THEY have lain in storage for decades, the manuscripts for some of the most successful pop music to emerge from Scotland.

Now the haul from the personal collection of Del Amitri frontman Justin Currie is set to be auctioned to help raise money for a US-based epilepsy charity.

Handwritten lyrics, personal notebooks and a comprehensive cache of backstage ephemera have been plundered from the band’s archive by an American fan hoping to raise funds in memory of his son.

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Michael Gomoll, from the US city of Madison, Wisconsin, met Mr Currie in Scotland to take items the singer’s rich back catalogue of memorabilia back to the States.

Among the collectables are handwritten alternative first draft lyrics to one of the band’s hit singles Be My Downfall, and the singer’s personal notebooks.

A Fender guitar signed by the band, as well as handwritten lyrics and chord sheets for album tracks such as Behind The Fool, and as Soon As The Tide Comes In also feature in the online auction.   

Father-of-three Mr Gomoll’s son Joey died from epilepsy in 2010, aged four. The child suffered from Dravet Syndrome, a rare form of the neurological disorder. Mr Gomoll established The Joseph Gomoll Foundation as a way to help process his grief.

He said: “When Joey died in 2010, just shy of his fifth birthday, I had two choices – crawl inside a bottle of Johnnie Walker Black or try and raise some money.

“Like my two other children, Joey was adopted from Guatemala. His sister Julia is now 18 and his brother Sam is 17. He had his first seizure at six months and was debilitated by them regularly until his death in March 2010.”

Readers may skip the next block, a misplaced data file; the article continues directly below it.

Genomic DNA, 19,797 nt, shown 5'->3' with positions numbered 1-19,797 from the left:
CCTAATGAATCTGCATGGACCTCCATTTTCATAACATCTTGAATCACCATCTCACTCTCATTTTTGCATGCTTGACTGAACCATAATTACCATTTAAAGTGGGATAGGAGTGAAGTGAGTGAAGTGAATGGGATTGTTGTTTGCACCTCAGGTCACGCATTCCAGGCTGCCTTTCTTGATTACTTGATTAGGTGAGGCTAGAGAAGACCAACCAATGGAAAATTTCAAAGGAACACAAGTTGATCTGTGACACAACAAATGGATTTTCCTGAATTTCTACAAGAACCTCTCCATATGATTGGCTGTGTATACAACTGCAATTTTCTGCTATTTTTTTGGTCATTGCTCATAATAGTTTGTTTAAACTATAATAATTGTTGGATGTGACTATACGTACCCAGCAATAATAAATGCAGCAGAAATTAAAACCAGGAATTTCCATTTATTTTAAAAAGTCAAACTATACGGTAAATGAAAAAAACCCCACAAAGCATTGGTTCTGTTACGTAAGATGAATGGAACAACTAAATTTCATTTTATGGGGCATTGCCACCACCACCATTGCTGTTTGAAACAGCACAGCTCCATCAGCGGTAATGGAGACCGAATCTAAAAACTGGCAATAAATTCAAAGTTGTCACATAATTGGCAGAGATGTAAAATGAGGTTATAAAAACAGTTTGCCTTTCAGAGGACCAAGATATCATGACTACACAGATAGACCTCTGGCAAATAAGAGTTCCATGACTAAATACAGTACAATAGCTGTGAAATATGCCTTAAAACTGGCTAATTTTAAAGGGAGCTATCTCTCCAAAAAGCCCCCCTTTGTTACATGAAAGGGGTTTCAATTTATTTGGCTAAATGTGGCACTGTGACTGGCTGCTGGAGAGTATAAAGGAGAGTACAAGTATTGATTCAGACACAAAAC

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The former nightclub DJ and music promoter, 57, has also orchestrated the release of a series of albums featuring songs from members of REM, Rosanne Cash, The Jayhawks and Crash Test Dummies. A previously unreleased Del Amitri track, If Your Tears Don’t Make a Sound, featured on the charity’s 2011 release.

Mr Gomoll said: “We mainly raise money with concerts. I am a long-time friend of record producer (and drummer for rock band Garbage) Butch Vig, and we put on a benefit concert in Madison every year with various guests from our pool of Joey’s Song friends. We’ve raised $250,000 in nine years.”

Former IBM executive Mr Gomoll, who is also the executive director of The Epilepsy Foundation in Wisconsin, met Currie at a Del Amitri concert in Chicago in the mid 90s at the height of the band’s US success.  He said: “We’ve kept in contact since then. I was over in Glasgow last fall and Justin and I tore apart his garage and found a ton of old Del memorabilia that we are auctioning and raffling to help raise some money.

“We started digging through stuff and I expected some old tour merchandise. He found notebooks and folders with pages and pages of lyrics and handed them to me. I was both stunned that he would give them to me and not surprised in the least at the same time. I have known him for 25 years and he is the first one to pull out his wallet at the pub.”

Del Amitri were one of Scotland’s most successful bands in the 80s and 90s, with a string of hits including Always The Last To Know, Nothing Ever Happens and Roll To Me and Scotland FC’s official World Cup 98 anthem Don’t Come Home Too Soon.

Currie added: “I’ve kept everything since I was 14.